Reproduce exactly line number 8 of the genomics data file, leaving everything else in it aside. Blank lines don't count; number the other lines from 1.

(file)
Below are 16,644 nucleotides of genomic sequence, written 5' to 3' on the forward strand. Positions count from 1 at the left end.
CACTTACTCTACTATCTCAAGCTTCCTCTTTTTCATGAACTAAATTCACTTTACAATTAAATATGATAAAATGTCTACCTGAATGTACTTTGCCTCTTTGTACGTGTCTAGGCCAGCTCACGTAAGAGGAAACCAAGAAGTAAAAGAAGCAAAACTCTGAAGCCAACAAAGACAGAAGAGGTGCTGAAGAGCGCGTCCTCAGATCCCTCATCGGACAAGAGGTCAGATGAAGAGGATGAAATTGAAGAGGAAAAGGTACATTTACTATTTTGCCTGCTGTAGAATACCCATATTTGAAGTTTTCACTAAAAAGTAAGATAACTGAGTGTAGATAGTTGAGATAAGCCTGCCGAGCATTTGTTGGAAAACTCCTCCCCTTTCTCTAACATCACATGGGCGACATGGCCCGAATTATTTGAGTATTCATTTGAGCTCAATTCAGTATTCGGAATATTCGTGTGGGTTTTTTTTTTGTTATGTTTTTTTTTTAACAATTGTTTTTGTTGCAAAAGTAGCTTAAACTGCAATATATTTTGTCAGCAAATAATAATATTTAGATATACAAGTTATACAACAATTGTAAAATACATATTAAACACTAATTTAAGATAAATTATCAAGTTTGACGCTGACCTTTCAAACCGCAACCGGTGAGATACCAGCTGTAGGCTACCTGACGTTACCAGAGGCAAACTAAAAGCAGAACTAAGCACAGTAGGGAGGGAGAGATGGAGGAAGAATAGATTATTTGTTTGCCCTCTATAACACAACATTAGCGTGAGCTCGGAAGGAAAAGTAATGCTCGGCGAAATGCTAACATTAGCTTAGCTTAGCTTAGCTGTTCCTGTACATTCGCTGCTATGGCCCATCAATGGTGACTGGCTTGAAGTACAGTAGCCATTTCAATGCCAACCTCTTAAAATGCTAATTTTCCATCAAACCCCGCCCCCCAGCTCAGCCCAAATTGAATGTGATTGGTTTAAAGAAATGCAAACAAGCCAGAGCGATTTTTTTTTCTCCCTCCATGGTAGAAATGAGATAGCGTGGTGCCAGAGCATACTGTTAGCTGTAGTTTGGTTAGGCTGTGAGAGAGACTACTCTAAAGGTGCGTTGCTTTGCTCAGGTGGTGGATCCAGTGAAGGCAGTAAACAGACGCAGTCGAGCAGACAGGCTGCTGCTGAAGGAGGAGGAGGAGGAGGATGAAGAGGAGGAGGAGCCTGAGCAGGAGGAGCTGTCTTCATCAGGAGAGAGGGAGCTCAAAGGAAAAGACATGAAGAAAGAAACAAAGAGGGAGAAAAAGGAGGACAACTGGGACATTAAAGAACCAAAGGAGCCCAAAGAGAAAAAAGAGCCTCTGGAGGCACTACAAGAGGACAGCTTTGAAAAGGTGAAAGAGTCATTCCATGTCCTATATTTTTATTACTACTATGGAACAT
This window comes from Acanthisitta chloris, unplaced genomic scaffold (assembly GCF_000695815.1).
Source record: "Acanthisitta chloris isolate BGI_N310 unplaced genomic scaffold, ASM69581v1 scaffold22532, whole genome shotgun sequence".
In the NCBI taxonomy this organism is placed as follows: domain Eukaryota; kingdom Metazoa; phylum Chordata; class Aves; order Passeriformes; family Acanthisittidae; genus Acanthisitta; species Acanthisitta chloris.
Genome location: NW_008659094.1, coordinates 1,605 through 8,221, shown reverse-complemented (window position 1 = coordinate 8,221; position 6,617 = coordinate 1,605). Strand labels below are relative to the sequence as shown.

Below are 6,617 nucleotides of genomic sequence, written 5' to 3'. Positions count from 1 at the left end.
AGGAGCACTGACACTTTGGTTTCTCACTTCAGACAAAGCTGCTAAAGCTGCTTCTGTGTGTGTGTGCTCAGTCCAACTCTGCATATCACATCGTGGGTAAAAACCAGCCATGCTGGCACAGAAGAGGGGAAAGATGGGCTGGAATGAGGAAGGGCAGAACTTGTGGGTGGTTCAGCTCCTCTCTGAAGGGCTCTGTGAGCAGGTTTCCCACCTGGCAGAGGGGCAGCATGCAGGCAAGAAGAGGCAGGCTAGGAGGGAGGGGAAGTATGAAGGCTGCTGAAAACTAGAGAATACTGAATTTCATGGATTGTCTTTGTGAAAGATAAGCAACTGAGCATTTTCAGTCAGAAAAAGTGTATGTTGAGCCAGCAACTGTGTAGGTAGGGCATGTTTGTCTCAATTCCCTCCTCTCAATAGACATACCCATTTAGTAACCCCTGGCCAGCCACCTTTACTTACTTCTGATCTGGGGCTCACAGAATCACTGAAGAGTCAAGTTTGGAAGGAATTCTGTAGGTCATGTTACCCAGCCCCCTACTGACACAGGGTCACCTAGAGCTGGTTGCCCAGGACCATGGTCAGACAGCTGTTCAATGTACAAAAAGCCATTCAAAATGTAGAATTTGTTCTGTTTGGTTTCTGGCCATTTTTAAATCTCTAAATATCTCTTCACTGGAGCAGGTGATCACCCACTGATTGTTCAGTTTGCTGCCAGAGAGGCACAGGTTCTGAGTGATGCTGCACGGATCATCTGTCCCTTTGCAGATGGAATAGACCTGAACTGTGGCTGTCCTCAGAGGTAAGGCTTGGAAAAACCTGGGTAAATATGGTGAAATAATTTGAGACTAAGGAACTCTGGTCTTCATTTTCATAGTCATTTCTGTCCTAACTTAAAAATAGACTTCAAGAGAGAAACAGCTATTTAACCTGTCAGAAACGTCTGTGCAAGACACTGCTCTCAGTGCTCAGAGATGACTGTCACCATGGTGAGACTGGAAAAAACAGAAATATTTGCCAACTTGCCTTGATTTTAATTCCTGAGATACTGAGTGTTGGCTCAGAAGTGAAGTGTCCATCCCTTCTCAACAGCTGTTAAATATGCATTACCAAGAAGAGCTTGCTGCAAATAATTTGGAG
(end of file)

AGGAGCACTGACACTTTGGTTTCTCACTTCAGACAAAGCTGCTAAAGCTGCTTCTGTGTGTGTGTGCTCAGTCCAACTCTGCATATCACATCGTGGGTAAAAACCAGCCATGCTGGCACAGAAGAGGGGAAAGATGGGCTGGAATGAGGAAGGGCAGAACTTGTGGGTGGTTCAGCTCCTCTCTGAAGGGCTCTGTGAGCAGGTTTCCCACCTGGCAGAGGGGCAGCATGCAGGCAAGAAGAGGCAGGCTAGGAGGGAGGGGAAGTATGAAGGCTGCTGAAAACTAGAGAATACTGAATTTCATGGATTGTCTTTGTGAAAGATAAGCAACTGAGCATTTTCAGTCAGAAAAAGTGTATGTTGAGCCAGCAACTGTGTAGGTAGGGCATGTTTGTCTCAATTCCCTCCTCTCAATAGACATACCCATTTAGTAACCCCTGGCCAGCCACCTTTACTTACTTCTGATCTGGGGCTCACAGAATCACTGAAGAGTCAAGTTTGGAAGGAATTCTGTAGGTCATGTTACCCAGCCCCCTACTGACACAGGGTCACCTAGAGCTGGTTGCCCAGGACCATGGTCAGACAGCTGTTCAATGTACAAAAAGCCATTCAAAATGTAGAATTTGTTCTGTTTGGTTTCTGGCCATTTTTAAATCTCTAAATATCTCTTCACTGGAGCAGGTGATCACCCACTGATTGTTCAGTTTGCTGCCAGAGAGGCACAGGTTCTGAGTGATGCTGCACGGATCATCTGTCCCTTTGCAGATGGAATAGACCTGAACTGTGGCTGTCCTCAGAGGTAAGGCTTGGAAAAACCTGGGTAAATATGGTGAAATAATTTGAGACTAAGGAACTCTGGTCTTCATTTTCATAGTCATTTCTGTCCTAACTTAAAAATAGACTTCAAGAGAGAAACAGCTATTTAACCTGTCAGAAACGTCTGTGCAAGACACTGCTCTCAGTGCTCAGAGATGACTGTCACCATGGTGAGACTGGAAAAAACAGAAATATTTGCCAACTTGCCTTGATTTTAATTCCTGAGATACTGAGTGTTGGCTCAGAAGTGAAGTGTCCATCCCTTCTCAACAGCTGTTAAATATGCATTACCAAGAAGAGCTTGCTGCAAATAATTTGGAG